Duggar sisters sue city, InTouch Weekly over breach of privacy

The sisters argue that when they talked to the investigators in 2006 they were told that the information would be kept confidential, and under Arkansas' FOIA rules, interviews with minors can not be disclosed.

Jill Dillard, Jessa Seewald, Joy Duggar, and Jinger Duggar (the two older sisters are married and have changed their names) have filed a federal breach-of-privacy lawsuit against the city of Springdale and Washington County, Arkansas, as well as some officials involved in the investigation, and In Touch. "Plaintiffs were also subject to the humiliation and extreme mental anguish of being publicly identified nation and world-wide as being victims of sexual abuse as minors and having the details of the most private and painful aspects of their lives released and published to friends, associates, and tens of millions of people throughout the United States and world".

Instead, officials in Springdale acted "hastily and improperly" in releasing related reports through a Freedom of Information Act request submitted May 15, 2015, by In Touch Weekly, the lawsuit states.

Two years ago, the Duggar family was the center of public scandal when police documents were released showing that the oldest sibling had molested several of his younger sisters, as well as at least one person outside the family.

The sisters say they were further victimized by all the scrutiny of their family after In Touch's report was published.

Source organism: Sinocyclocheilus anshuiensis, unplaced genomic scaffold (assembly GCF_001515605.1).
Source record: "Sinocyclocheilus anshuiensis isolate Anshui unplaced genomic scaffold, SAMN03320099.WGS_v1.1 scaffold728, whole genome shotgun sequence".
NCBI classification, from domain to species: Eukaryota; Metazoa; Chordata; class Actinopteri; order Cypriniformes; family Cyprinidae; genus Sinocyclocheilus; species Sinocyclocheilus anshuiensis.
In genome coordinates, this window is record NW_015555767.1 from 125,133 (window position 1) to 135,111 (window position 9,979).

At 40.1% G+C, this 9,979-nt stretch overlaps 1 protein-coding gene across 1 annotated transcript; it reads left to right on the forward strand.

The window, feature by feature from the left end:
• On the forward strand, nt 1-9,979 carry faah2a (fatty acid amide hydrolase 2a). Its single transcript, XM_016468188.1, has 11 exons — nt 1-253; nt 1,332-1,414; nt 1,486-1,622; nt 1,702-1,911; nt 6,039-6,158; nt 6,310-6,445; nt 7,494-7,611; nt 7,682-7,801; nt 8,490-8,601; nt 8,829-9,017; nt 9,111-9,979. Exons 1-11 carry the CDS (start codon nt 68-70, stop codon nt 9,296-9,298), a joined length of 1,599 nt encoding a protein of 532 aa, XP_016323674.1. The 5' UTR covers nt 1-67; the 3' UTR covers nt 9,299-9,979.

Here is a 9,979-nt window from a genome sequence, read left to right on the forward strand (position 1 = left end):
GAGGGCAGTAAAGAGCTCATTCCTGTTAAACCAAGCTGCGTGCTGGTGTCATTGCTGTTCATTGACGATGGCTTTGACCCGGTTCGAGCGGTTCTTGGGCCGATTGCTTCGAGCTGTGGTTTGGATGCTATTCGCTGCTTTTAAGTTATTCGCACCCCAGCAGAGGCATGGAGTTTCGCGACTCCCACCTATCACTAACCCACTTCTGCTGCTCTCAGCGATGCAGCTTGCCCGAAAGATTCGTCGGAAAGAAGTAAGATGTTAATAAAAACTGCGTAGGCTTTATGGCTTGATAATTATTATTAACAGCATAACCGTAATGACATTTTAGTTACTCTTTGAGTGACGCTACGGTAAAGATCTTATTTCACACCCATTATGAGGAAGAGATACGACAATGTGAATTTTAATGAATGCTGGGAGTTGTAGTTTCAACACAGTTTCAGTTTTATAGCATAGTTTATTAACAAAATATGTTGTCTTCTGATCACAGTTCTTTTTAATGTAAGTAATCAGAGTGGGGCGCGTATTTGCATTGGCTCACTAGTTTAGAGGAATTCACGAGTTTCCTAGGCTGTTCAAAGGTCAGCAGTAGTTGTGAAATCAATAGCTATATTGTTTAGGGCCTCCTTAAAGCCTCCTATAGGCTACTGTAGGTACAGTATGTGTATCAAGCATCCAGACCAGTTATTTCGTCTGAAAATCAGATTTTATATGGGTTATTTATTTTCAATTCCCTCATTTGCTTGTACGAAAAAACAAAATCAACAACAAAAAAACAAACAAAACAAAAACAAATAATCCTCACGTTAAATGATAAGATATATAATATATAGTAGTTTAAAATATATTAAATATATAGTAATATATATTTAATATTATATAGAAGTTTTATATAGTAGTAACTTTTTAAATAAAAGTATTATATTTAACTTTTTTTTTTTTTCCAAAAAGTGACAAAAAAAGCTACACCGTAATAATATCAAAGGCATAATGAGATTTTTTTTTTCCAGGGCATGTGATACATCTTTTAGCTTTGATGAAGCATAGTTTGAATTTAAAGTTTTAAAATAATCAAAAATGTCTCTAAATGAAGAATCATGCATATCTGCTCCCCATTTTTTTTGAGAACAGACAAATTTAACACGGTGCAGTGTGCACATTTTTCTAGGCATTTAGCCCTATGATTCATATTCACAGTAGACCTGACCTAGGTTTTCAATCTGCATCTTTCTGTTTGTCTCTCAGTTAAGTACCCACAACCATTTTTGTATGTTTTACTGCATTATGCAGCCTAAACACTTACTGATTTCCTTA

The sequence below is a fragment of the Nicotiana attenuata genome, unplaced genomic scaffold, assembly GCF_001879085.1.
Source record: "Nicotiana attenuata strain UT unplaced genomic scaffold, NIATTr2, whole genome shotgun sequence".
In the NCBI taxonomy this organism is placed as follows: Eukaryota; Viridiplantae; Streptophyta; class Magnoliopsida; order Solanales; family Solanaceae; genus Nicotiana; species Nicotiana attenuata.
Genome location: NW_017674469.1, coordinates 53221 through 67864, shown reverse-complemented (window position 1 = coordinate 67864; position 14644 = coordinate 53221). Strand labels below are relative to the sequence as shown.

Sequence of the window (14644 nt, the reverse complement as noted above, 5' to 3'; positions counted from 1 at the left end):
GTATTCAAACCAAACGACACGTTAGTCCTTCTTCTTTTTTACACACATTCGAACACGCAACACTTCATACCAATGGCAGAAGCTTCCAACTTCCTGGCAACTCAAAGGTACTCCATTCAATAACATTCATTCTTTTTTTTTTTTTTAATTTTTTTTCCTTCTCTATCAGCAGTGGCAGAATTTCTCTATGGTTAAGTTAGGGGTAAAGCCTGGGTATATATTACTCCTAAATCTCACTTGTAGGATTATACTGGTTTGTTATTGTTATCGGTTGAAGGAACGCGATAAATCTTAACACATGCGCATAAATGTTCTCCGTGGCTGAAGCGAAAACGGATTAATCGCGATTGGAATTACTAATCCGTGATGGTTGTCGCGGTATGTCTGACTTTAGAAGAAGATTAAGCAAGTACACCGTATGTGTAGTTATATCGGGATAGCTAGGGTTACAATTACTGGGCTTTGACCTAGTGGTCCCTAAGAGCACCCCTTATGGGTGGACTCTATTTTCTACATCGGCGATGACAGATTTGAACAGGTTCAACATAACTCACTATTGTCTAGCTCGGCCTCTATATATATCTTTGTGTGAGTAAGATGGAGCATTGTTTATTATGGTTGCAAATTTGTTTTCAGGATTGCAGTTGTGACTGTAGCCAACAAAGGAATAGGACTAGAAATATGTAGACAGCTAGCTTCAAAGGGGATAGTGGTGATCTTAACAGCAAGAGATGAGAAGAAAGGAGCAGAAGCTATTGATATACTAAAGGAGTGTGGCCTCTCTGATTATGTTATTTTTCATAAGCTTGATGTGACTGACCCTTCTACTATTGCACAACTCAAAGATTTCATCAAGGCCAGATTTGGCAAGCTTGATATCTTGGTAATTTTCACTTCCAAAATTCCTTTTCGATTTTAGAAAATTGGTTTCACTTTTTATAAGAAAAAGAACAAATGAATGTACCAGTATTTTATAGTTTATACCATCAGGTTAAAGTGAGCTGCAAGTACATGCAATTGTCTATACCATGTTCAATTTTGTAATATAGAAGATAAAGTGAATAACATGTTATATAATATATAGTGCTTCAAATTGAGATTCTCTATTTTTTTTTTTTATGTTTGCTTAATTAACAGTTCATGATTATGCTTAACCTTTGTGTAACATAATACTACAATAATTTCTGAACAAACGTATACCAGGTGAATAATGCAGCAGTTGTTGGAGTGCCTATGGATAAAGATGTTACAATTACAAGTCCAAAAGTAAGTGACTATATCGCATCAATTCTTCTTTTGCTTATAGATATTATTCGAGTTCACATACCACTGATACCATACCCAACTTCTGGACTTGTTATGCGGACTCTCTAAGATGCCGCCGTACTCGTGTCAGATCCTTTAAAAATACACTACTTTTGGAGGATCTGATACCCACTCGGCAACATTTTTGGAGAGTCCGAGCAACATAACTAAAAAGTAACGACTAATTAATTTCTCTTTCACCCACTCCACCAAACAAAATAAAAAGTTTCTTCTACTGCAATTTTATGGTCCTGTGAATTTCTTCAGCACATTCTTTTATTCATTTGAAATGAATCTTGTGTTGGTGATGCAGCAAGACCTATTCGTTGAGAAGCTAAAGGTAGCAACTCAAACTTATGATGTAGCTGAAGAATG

The lawsuit seeks compensatory damages, punitive damages against the defendants and "an award of reasonable attorneys' fees, costs and expenses" to the plaintiffs. Duggar recently returned to televsion in a new controversial show called Counting On.

Various government officials in office in May of 2015 when the documents were released are named individually in the lawsuit, including the Springdale, Ark., police chief and city attorney, a Washington County sheriff's major, and the attorney for Washington County. However, since the show was canceled, the sisters have secured another reality show, Counting On.

The sisters are not contesting the accuracy of the In Touch report - indeed, they themselves subsequently confirmed that they were the victims in the case. Duggars Sue In Touch Over Molestation Stories https://t.co/fb299Uwl23 pic.twitter.com/nhXM506wm9 - Gossip Cop (@GossipCop) May 19, 2017 But Gossip Cop noted that closed sexual misconduct cases in which the victims' names were redacted from the documents and released after the offender was no longer a minor are exempt from the legal prohibition. But Jill Duggar rejected In Touch's claim that it was the sisters who revealed they were among the victims in the molestation case. They admitted that the allegations were true. We feel like our story was not being told.